In the description herein, various relational terms are provided to facilitate an understanding of various aspects of some embodiments of the present disclosure. Relational terms such as “bottom,”“below,”“top,”“above,”“back,”“front,”“left,”“right,”“rear,”“forward,”“up,”“down,”“horizontal,”“vertical,”“clockwise,”“counterclockwise,”“upper,”“lower,”“uphole,”“downhole,” and the like, may be used to describe various components, including their operation and/or illustrated position relative to one or more other components. Relational terms do not indicate a particular orientation for each embodiment within the scope of the description or claims. For example, a component of a downhole tool or bottomhole assembly that is described as “below” another component may be further from the surface while within a vertical wellbore, but may have a different orientation during assembly, when removed from the wellbore, or in a deviated borehole. Accordingly, relational descriptions are intended solely for convenience in facilitating reference to various components, but such relational aspects may be reversed, flipped, rotated, moved in space, placed in a diagonal orientation or position, placed horizontally or vertically, or similarly modified. Certain descriptions or designations of components as “first,”“second,”“third,” and the like may also be used to differentiate between identical components or between components which are similar in use, structure, or operation. Such language is not intended to limit a component to a singular designation. As such, a component referenced in the specification as the “first” component may be the same or different than a component that is referenced in the claims as a “first” component.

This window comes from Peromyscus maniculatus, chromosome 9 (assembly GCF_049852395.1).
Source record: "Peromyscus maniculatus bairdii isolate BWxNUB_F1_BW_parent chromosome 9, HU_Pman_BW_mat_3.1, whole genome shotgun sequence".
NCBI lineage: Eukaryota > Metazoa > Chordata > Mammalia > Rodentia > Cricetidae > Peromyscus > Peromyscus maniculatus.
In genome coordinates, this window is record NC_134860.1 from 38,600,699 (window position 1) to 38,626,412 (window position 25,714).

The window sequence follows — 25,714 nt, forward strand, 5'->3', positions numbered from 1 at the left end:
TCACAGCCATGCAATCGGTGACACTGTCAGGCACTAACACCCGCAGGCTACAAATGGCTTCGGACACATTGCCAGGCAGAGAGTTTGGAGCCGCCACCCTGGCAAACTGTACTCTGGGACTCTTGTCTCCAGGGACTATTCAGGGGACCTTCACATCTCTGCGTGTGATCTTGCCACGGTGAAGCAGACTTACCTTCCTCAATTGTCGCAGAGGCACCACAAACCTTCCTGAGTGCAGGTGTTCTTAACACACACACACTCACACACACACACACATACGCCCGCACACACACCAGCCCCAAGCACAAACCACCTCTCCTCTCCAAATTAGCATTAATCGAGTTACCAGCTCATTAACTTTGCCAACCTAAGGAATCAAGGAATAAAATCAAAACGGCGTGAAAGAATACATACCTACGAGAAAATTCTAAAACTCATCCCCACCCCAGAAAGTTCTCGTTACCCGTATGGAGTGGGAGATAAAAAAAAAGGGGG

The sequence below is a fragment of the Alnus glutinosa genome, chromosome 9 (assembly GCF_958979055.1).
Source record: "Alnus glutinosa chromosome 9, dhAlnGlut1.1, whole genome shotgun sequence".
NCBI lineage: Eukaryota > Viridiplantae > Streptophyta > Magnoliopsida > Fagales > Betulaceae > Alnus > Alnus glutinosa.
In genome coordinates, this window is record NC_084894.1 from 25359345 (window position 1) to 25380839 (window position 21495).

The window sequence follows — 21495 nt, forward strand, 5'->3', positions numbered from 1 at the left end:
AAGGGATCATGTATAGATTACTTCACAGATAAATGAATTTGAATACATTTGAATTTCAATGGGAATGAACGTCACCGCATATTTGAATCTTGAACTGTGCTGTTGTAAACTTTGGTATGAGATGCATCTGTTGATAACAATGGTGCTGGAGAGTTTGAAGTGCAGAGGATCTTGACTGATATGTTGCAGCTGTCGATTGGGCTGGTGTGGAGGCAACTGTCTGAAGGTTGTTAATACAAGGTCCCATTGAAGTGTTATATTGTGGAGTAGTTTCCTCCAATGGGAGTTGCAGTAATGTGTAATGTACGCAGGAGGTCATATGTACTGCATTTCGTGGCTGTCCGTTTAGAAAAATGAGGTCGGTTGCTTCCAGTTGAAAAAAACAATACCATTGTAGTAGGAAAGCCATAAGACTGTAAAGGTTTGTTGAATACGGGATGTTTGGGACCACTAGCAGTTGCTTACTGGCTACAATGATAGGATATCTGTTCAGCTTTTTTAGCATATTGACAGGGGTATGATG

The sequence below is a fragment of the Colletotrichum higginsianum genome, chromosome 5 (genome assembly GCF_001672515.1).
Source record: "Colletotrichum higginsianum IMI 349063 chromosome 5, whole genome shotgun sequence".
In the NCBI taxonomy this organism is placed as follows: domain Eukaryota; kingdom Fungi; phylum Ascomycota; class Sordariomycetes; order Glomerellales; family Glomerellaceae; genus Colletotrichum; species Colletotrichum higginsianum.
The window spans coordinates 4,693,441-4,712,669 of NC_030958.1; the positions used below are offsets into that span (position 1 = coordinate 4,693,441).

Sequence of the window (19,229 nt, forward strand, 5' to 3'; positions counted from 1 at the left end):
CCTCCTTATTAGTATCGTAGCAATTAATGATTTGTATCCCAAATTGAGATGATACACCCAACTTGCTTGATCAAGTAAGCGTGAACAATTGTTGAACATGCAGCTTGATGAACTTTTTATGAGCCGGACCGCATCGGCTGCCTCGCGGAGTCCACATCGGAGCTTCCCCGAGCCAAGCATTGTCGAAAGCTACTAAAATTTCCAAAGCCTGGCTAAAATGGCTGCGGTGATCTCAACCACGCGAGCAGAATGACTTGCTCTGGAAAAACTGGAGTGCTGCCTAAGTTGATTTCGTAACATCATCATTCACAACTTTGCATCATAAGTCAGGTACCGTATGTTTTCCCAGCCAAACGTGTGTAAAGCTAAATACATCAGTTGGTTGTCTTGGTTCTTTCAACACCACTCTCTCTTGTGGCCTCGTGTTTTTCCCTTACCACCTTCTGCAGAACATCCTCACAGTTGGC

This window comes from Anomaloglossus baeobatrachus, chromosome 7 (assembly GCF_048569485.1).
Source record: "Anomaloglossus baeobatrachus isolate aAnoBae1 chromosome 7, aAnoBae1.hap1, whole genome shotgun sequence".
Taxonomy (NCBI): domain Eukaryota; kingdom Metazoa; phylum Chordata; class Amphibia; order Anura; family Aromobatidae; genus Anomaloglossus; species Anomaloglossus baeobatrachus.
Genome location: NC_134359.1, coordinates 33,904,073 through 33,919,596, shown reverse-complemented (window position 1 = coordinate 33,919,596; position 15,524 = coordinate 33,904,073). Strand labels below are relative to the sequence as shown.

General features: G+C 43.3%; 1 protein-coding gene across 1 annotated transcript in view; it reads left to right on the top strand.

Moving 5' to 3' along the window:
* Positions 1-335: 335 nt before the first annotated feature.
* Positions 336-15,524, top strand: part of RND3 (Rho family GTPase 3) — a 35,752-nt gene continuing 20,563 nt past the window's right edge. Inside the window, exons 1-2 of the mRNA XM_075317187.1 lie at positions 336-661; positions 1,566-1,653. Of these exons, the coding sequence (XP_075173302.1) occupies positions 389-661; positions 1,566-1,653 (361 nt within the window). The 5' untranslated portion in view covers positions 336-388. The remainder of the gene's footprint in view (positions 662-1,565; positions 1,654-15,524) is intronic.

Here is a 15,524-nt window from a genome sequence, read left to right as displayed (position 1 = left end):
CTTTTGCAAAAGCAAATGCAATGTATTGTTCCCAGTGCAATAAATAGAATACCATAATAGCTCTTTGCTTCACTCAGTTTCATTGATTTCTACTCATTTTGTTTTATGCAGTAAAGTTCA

Furthermore, while the description or claims may refer to “an additional” or “other” element, feature, aspect, component, or the like, it does not preclude there being a single element, or more than one, of the additional or other element. Where the claims or description refer to “a” or “an” element, such reference is not be construed that there is just one of that element, but is instead to be inclusive of other components and understood as “at least one” of the element. It is to be understood that where the specification states that a component, feature, structure, function, or characteristic “may,”“might,”“can,” or “could” be included, that particular component, feature, structure, or characteristic is provided in some embodiments, but is optional for other embodiments of the present disclosure. The terms “couple,”“coupled,”“connect,”“connection,”“connected,”“in connection with,” and “connecting” refer to “in direct connection with,” or “in connection with via one or more intermediate elements or members.” Components that are “integral” or “integrally” formed include components made from the same piece of material, or sets of materials, such as by being commonly molded or cast from the same material, or machined from the same one or more pieces of material stock. Components that are “integral” should also be understood to be “coupled” together.